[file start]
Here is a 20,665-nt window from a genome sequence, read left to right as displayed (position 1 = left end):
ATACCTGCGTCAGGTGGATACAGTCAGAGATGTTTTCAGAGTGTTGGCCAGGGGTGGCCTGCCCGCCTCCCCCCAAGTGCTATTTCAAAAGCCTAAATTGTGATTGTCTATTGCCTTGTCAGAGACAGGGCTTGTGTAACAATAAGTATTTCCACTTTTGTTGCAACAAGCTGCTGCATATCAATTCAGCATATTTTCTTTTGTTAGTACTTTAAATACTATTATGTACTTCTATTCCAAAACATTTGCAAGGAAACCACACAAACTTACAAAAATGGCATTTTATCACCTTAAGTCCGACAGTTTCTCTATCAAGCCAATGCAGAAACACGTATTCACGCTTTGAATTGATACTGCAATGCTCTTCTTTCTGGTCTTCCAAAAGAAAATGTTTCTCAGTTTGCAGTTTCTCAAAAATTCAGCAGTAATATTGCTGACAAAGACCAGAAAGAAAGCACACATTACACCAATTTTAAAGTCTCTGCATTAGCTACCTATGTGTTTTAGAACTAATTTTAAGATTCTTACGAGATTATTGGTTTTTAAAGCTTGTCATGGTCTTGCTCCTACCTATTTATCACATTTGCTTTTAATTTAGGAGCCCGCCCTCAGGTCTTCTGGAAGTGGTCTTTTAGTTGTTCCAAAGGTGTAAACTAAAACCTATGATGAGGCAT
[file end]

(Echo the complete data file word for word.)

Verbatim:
Here is a 20,665-nt window from a genome sequence, read left to right as displayed (position 1 = left end):
ATACCTGCGTCAGGTGGATACAGTCAGAGATGTTTTCAGAGTGTTGGCCAGGGGTGGCCTGCCCGCCTCCCCCCAAGTGCTATTTCAAAAGCCTAAATTGTGATTGTCTATTGCCTTGTCAGAGACAGGGCTTGTGTAACAATAAGTATTTCCACTTTTGTTGCAACAAGCTGCTGCATATCAATTCAGCATATTTTCTTTTGTTAGTACTTTAAATACTATTATGTACTTCTATTCCAAAACATTTGCAAGGAAACCACACAAACTTACAAAAATGGCATTTTATCACCTTAAGTCCGACAGTTTCTCTATCAAGCCAATGCAGAAACACGTATTCACGCTTTGAATTGATACTGCAATGCTCTTCTTTCTGGTCTTCCAAAAGAAAATGTTTCTCAGTTTGCAGTTTCTCAAAAATTCAGCAGTAATATTGCTGACAAAGACCAGAAAGAAAGCACACATTACACCAATTTTAAAGTCTCTGCATTAGCTACCTATGTGTTTTAGAACTAATTTTAAGATTCTTACGAGATTATTGGTTTTTAAAGCTTGTCATGGTCTTGCTCCTACCTATTTATCACATTTGCTTTTAATTTAGGAGCCCGCCCTCAGGTCTTCTGGAAGTGGTCTTTTAGTTGTTCCAAAGGTGTAAACTAAAACCTATGATGAGGCAT